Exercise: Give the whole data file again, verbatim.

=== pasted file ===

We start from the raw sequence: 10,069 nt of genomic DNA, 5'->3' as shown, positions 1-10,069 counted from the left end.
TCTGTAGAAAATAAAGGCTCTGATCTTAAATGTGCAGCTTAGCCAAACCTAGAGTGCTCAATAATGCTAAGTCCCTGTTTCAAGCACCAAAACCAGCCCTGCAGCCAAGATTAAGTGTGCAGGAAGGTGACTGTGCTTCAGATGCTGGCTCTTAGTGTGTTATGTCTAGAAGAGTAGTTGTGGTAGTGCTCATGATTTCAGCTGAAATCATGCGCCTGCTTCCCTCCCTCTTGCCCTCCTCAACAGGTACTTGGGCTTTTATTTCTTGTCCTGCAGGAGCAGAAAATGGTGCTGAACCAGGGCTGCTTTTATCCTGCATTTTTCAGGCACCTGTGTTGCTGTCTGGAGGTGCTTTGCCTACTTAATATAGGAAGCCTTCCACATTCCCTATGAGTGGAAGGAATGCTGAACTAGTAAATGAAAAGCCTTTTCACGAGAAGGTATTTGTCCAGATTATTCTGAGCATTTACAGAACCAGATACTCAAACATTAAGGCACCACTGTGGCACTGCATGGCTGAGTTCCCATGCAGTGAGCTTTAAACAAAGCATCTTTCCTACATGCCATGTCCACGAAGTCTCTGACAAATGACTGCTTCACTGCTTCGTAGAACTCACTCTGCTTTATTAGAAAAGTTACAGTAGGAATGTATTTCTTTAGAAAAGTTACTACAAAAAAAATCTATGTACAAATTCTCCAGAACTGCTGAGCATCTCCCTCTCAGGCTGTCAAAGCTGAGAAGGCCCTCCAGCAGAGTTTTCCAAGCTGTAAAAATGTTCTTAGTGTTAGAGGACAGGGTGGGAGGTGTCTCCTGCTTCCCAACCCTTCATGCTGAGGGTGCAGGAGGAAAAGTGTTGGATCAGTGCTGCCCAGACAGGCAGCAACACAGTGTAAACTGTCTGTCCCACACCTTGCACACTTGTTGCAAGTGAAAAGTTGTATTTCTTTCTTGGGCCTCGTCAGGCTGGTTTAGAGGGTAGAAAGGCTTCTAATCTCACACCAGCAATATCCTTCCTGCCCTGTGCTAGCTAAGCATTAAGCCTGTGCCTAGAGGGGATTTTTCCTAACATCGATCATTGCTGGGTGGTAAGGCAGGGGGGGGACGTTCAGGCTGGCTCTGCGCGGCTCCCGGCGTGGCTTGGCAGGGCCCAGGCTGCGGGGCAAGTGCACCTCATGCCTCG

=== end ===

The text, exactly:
We start from the raw sequence: 10,069 nt of genomic DNA, 5'->3' as shown, positions 1-10,069 counted from the left end.
TCTGTAGAAAATAAAGGCTCTGATCTTAAATGTGCAGCTTAGCCAAACCTAGAGTGCTCAATAATGCTAAGTCCCTGTTTCAAGCACCAAAACCAGCCCTGCAGCCAAGATTAAGTGTGCAGGAAGGTGACTGTGCTTCAGATGCTGGCTCTTAGTGTGTTATGTCTAGAAGAGTAGTTGTGGTAGTGCTCATGATTTCAGCTGAAATCATGCGCCTGCTTCCCTCCCTCTTGCCCTCCTCAACAGGTACTTGGGCTTTTATTTCTTGTCCTGCAGGAGCAGAAAATGGTGCTGAACCAGGGCTGCTTTTATCCTGCATTTTTCAGGCACCTGTGTTGCTGTCTGGAGGTGCTTTGCCTACTTAATATAGGAAGCCTTCCACATTCCCTATGAGTGGAAGGAATGCTGAACTAGTAAATGAAAAGCCTTTTCACGAGAAGGTATTTGTCCAGATTATTCTGAGCATTTACAGAACCAGATACTCAAACATTAAGGCACCACTGTGGCACTGCATGGCTGAGTTCCCATGCAGTGAGCTTTAAACAAAGCATCTTTCCTACATGCCATGTCCACGAAGTCTCTGACAAATGACTGCTTCACTGCTTCGTAGAACTCACTCTGCTTTATTAGAAAAGTTACAGTAGGAATGTATTTCTTTAGAAAAGTTACTACAAAAAAAATCTATGTACAAATTCTCCAGAACTGCTGAGCATCTCCCTCTCAGGCTGTCAAAGCTGAGAAGGCCCTCCAGCAGAGTTTTCCAAGCTGTAAAAATGTTCTTAGTGTTAGAGGACAGGGTGGGAGGTGTCTCCTGCTTCCCAACCCTTCATGCTGAGGGTGCAGGAGGAAAAGTGTTGGATCAGTGCTGCCCAGACAGGCAGCAACACAGTGTAAACTGTCTGTCCCACACCTTGCACACTTGTTGCAAGTGAAAAGTTGTATTTCTTTCTTGGGCCTCGTCAGGCTGGTTTAGAGGGTAGAAAGGCTTCTAATCTCACACCAGCAATATCCTTCCTGCCCTGTGCTAGCTAAGCATTAAGCCTGTGCCTAGAGGGGATTTTTCCTAACATCGATCATTGCTGGGTGGTAAGGCAGGGGGGGGACGTTCAGGCTGGCTCTGCGCGGCTCCCGGCGTGGCTTGGCAGGGCCCAGGCTGCGGGGCAAGTGCACCTCATGCCTCG